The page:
While great food and cocktail options remain top-of-mind for couples, the manner in which dishes and drinks are prepared and served continue to reflect utmost safety precautions. Consider this: every few years, a new dinner party concept emerges and it will be seated, plated dinners and individual servings of hors d'oeuvres for the next year.

Refer to Your Wedding Website

Keep in mind: the way couples are communicating with their guests has evolved in the last year. The wedding website is a great place to store everything from your love story to your registry; and common questions you might be fielding from guests. A general FAQ page will give your loved ones the reassurance they need about everything from health and safety measures to dress code; even intel about room blocks.

The same can be said about your wedding stationery. "Beyond the date, time and dress code, your event invitation will need to add a few more instructions, so guests know how they'll be expected to prepare and participate," says Annie Lee of Daughter of Design. "Create an insert card advising guests about expectations on face coverings, social distancing, food service and/or other safety measures you plan to apply to your event. This not only can help guests know what to expect, but it'll also calm any concerns they may have about attending an event."

More Planning Tips for Weddings After COVID

Spending more time at home means building out the foundation of your future marriage in a way that is stronger and more resilient than ever before. Since this is an unprecedented time for humanity, couples might be grappling with feelings of grief, sadness or frustration on a greater scale. Check in often with each other as you're wedding planning, and review other practical tips below.

Create a Registry for Today and Tomorrow

Gift-giving continues to evolve with the steady rise of Cash Funds and experiential registries. On The Knot Registry, you can register for everything from products to experiences and more. For those who would traditionally give a check or cash, mobile financing platforms (like Paypal, Zelle and Venmo) are the way to go. In short, if you were reluctant about joining a mobile payment app, now is perhaps a good time to get a head start. Your friends will thank you.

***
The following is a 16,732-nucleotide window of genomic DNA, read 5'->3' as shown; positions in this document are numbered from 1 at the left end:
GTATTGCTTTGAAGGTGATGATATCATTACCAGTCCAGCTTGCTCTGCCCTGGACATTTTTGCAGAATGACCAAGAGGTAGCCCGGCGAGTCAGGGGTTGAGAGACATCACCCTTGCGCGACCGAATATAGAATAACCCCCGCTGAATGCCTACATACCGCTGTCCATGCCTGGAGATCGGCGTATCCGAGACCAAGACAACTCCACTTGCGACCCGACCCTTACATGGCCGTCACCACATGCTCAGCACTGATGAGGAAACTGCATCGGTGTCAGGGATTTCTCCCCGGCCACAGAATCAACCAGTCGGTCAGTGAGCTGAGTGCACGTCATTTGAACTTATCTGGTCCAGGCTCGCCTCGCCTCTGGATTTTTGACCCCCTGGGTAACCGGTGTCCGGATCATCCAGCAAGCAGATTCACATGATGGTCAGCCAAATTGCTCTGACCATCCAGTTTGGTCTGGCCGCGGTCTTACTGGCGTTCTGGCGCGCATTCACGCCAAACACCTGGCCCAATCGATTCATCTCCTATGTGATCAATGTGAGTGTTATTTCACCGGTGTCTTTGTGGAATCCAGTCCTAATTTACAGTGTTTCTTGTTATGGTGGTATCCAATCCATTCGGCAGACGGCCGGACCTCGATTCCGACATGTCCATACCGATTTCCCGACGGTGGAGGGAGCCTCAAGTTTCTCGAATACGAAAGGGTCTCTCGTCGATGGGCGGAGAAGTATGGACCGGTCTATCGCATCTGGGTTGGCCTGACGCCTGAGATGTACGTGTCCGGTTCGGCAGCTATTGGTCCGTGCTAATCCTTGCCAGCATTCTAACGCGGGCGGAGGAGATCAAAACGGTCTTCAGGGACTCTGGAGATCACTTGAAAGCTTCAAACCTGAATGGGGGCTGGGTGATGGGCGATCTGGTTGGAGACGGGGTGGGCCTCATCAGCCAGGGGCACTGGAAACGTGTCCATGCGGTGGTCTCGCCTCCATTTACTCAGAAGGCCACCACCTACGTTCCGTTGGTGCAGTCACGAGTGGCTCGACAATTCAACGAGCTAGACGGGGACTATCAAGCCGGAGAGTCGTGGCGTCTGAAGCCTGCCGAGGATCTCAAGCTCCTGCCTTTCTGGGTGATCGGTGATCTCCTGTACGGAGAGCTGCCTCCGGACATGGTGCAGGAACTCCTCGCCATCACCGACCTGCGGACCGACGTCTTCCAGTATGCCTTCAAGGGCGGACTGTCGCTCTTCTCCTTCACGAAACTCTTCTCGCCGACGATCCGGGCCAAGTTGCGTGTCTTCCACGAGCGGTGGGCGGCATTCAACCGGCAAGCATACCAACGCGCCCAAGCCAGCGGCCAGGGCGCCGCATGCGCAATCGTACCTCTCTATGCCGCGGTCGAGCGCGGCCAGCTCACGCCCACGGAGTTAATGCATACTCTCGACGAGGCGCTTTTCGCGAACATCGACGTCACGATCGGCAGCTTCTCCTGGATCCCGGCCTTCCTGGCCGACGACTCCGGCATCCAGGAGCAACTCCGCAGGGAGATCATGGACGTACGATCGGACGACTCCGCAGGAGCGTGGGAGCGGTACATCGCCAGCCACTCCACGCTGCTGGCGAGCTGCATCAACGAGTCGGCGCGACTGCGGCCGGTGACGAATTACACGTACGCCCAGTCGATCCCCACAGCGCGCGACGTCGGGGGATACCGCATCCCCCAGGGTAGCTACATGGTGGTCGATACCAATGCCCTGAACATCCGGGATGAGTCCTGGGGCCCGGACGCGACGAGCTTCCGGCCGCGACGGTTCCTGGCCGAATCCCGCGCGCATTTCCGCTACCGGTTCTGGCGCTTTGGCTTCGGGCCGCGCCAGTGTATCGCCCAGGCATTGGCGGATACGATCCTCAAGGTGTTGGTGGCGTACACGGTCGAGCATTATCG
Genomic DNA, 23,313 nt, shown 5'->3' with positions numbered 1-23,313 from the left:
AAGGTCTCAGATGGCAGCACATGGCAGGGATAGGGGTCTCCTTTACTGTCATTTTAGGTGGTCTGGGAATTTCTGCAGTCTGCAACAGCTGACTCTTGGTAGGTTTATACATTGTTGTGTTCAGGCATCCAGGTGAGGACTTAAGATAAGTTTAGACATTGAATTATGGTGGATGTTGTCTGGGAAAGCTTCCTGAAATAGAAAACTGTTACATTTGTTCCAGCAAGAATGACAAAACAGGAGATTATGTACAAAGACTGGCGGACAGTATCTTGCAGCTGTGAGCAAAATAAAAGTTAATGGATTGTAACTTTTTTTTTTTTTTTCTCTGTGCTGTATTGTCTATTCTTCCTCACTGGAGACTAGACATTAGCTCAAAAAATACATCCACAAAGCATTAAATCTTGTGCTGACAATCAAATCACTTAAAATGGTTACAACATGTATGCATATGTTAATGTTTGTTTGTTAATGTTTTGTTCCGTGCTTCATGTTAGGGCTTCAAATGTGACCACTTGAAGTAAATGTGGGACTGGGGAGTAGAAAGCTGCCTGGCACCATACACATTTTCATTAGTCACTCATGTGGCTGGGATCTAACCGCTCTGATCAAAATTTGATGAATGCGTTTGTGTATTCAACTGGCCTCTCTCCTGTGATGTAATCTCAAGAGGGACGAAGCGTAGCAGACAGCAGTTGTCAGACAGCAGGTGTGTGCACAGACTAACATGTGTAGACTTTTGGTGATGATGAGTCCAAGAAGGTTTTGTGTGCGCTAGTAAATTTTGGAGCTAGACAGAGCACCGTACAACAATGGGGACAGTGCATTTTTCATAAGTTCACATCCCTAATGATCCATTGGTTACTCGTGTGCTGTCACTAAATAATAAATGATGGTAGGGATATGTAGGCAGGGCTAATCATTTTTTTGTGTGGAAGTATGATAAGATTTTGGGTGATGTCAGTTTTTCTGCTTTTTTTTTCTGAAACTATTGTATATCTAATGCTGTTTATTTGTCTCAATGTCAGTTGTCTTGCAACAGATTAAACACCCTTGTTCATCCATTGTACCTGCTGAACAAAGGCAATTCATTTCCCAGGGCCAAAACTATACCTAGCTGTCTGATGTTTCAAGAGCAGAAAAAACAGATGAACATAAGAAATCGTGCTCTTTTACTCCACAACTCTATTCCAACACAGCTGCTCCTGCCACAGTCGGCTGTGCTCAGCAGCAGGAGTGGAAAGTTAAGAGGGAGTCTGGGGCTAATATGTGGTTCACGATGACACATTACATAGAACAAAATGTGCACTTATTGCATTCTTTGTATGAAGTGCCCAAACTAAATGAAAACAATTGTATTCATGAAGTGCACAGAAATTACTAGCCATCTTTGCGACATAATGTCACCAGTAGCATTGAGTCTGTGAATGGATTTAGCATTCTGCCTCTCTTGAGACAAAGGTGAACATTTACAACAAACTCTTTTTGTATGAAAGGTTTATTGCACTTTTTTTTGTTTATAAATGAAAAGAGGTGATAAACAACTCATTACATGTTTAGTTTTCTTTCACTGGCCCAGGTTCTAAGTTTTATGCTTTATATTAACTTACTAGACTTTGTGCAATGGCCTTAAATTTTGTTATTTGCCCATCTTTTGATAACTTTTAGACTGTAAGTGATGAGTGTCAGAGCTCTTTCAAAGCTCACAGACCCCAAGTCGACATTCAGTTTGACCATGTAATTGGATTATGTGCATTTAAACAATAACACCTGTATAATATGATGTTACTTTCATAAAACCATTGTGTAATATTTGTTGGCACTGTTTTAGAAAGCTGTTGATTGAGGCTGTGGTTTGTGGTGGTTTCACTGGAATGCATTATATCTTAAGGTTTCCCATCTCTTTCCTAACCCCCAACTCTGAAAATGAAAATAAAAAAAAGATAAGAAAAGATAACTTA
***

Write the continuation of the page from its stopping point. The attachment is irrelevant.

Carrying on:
Talk to Vendors About Layouts

Serpentine, circular, mismatched seating: if wedding designers are accustomed to anything, it's working with layouts and spatial design to evoke a sense of gathering. The wedding ceremony layout has evolved considerably in 2020, and now involve an increased attentiveness to seating arrangements and social distancing.

Add a Virtual Component

Among the couples who moved forward with a ceremony in 2020, 12% had a fully virtual wedding. Even after the pandemic ends, virtual wedding planning and live-streamed weddings after COVID will remain common.

Amy Shey Jacobs of Chandelier Events created a clever solution for virtual events when the pandemic hit NYC and decimated her scheduled events in spring 2020. Known as Don't Let the Day Go By, Jacobs' idea was to create a digital experience for guests that felt as if they were still celebrating an event in person. The platform's offerings include bachelorette cocktail tastings, a digital photo booth and more. "Explore live-stream, virtual reality solutions for scenarios that might proceed locally with guests who can no longer attend," she says.

Book Your Prewedding Events

Bach parties, bridal showers, rehearsal dinners and other wedding events were also impacted by COVID. Couples are now reserving joint-bach events for after the wedding or they're looking into wellness-related activities leading up to their wedding receptions. No longer is the traditional wedding weekend format in place—starting with the minimony and the sequel wedding, even down to the order of other engagement activities like prewedding parties.

Get Excited to Gather

In conclusion, your loved ones are likely itching to celebrate you in person, so imagine how much more heightened the experience will be when they attend weddings after COVID. It's a good thing so many couples are planning weddings ahead. "More than anything, people won't take one second of celebrating for granted," concludes Christie Altendorf of D'Amico Catering. "Raising a glass at an engagement party, enjoying a lovely meal at the rehearsal dinner, or showering the couple with petals as they walk down the aisle together will be appreciated more than ever before. While there are few silver linings to these circumstances, it has served as an incredible lesson in the power of togetherness."